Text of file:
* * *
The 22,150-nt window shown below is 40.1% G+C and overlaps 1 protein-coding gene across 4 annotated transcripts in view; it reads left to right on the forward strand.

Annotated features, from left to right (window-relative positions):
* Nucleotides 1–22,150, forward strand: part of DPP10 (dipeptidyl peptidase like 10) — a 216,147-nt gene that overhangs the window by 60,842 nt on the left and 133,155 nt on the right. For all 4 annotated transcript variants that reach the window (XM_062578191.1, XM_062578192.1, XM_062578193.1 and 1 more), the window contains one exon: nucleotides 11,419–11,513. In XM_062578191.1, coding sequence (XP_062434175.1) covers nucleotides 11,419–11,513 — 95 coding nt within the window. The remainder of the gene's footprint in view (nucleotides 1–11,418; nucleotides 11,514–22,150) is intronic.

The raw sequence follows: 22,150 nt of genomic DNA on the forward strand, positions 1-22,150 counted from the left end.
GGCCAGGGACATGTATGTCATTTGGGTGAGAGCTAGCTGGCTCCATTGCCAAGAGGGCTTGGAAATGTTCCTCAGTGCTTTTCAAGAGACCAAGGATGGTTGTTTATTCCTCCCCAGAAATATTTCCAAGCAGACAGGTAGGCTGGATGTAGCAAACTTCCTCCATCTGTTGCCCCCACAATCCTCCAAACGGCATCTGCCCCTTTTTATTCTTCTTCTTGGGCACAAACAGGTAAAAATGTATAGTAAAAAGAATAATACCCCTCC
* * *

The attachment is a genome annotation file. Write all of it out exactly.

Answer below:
The 22,150-nt window shown below is 40.1% G+C and overlaps 1 protein-coding gene across 4 annotated transcripts in view; it reads left to right on the forward strand.

Annotated features, from left to right (window-relative positions):
* Nucleotides 1–22,150, forward strand: part of DPP10 (dipeptidyl peptidase like 10) — a 216,147-nt gene that overhangs the window by 60,842 nt on the left and 133,155 nt on the right. For all 4 annotated transcript variants that reach the window (XM_062578191.1, XM_062578192.1, XM_062578193.1 and 1 more), the window contains one exon: nucleotides 11,419–11,513. In XM_062578191.1, coding sequence (XP_062434175.1) covers nucleotides 11,419–11,513 — 95 coding nt within the window. The remainder of the gene's footprint in view (nucleotides 1–11,418; nucleotides 11,514–22,150) is intronic.

The raw sequence follows: 22,150 nt of genomic DNA on the forward strand, positions 1-22,150 counted from the left end.
GGCCAGGGACATGTATGTCATTTGGGTGAGAGCTAGCTGGCTCCATTGCCAAGAGGGCTTGGAAATGTTCCTCAGTGCTTTTCAAGAGACCAAGGATGGTTGTTTATTCCTCCCCAGAAATATTTCCAAGCAGACAGGTAGGCTGGATGTAGCAAACTTCCTCCATCTGTTGCCCCCACAATCCTCCAAACGGCATCTGCCCCTTTTTATTCTTCTTCTTGGGCACAAACAGGTAAAAATGTATAGTAAAAAGAATAATACCCCTCC